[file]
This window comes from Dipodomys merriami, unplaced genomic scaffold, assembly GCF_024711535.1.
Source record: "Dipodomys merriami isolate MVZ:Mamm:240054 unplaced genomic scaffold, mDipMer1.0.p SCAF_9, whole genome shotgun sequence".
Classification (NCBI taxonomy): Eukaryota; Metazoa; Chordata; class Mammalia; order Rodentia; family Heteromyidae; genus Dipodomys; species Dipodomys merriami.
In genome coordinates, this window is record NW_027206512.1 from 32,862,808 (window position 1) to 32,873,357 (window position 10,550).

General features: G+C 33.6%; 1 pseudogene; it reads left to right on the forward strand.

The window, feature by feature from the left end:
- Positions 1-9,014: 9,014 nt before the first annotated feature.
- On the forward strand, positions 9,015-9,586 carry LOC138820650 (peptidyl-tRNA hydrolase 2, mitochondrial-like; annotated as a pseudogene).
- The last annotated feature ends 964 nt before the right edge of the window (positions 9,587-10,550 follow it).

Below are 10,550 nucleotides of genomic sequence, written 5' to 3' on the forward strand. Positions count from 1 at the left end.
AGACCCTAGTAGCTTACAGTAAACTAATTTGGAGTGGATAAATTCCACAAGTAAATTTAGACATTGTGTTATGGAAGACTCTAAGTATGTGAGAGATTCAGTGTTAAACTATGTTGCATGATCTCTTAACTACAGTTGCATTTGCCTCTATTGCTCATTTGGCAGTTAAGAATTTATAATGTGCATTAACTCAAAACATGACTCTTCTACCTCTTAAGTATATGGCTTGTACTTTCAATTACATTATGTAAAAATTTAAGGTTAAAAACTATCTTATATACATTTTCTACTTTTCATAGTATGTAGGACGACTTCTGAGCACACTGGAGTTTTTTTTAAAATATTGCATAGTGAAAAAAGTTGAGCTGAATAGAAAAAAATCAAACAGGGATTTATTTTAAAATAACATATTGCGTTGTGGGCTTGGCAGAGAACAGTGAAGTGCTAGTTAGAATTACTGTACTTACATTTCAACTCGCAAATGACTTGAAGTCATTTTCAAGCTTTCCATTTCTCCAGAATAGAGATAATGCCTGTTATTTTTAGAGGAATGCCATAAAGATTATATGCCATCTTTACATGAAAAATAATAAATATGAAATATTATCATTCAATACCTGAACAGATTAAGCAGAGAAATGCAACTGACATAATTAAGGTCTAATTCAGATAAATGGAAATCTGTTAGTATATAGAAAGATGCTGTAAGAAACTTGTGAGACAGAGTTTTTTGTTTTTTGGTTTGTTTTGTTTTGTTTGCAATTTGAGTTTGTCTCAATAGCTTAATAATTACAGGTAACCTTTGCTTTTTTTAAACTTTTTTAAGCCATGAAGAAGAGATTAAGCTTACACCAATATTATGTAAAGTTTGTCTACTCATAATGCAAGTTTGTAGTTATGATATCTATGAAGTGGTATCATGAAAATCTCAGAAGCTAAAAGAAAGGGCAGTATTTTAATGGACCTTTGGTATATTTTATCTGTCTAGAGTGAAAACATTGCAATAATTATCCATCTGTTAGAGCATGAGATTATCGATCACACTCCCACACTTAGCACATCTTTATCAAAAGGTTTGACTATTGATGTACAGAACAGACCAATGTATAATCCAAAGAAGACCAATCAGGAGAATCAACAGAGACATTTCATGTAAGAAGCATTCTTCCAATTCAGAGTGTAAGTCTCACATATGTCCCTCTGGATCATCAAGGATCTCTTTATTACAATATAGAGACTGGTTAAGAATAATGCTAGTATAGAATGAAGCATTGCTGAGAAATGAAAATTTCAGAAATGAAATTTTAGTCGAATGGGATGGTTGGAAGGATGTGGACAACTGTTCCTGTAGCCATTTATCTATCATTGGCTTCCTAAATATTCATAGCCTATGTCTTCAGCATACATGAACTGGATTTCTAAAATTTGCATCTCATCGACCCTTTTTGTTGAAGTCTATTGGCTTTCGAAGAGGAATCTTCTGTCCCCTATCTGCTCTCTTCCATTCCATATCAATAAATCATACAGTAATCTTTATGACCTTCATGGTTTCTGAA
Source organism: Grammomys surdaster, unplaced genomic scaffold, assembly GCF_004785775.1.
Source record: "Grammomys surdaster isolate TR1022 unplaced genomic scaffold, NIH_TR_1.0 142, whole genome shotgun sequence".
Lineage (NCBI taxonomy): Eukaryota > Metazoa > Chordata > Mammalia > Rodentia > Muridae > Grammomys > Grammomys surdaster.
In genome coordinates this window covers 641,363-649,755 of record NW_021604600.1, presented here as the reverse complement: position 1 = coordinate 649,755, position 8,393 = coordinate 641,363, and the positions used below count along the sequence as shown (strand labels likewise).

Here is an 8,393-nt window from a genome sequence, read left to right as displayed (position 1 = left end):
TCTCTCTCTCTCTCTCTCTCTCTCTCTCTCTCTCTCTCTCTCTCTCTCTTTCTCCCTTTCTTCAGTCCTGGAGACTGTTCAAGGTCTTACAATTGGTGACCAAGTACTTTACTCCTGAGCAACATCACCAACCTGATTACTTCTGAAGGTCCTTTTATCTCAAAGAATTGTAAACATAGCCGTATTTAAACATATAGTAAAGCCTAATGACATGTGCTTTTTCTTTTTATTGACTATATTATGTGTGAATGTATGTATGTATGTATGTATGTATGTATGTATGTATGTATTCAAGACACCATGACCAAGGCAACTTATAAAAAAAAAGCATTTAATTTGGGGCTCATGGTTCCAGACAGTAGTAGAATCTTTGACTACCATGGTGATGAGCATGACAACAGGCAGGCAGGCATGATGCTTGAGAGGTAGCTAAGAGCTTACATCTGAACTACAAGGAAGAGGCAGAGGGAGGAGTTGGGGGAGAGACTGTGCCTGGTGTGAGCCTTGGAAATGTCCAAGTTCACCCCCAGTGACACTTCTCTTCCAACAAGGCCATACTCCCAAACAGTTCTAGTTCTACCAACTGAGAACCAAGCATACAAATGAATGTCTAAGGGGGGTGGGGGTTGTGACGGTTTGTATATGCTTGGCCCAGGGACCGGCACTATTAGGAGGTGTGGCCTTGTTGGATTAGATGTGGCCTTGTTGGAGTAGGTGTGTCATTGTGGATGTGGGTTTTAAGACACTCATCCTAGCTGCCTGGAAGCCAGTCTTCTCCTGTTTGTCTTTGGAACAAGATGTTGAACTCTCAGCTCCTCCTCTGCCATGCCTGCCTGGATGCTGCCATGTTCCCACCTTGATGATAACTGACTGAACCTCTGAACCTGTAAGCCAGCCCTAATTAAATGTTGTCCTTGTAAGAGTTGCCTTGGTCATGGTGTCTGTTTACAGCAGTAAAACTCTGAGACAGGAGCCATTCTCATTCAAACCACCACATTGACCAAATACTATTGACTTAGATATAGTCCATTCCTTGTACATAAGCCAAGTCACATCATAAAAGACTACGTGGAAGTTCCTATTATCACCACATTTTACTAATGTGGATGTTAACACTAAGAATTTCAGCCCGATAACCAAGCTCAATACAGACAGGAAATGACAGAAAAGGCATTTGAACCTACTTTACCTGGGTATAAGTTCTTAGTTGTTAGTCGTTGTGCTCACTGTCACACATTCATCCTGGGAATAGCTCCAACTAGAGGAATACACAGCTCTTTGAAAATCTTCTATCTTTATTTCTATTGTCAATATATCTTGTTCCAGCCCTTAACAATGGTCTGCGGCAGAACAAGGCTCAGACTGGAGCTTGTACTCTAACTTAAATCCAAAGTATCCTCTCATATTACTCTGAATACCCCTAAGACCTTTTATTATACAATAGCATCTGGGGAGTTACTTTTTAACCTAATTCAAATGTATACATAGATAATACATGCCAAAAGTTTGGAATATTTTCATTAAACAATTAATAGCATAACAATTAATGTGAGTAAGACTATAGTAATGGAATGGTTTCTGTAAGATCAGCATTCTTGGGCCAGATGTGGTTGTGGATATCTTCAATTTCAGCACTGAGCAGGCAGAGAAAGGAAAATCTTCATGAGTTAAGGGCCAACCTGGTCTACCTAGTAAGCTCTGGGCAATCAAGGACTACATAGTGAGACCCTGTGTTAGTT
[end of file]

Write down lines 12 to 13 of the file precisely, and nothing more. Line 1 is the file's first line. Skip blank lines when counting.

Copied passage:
Source organism: Grammomys surdaster, unplaced genomic scaffold, assembly GCF_004785775.1.
Source record: "Grammomys surdaster isolate TR1022 unplaced genomic scaffold, NIH_TR_1.0 142, whole genome shotgun sequence".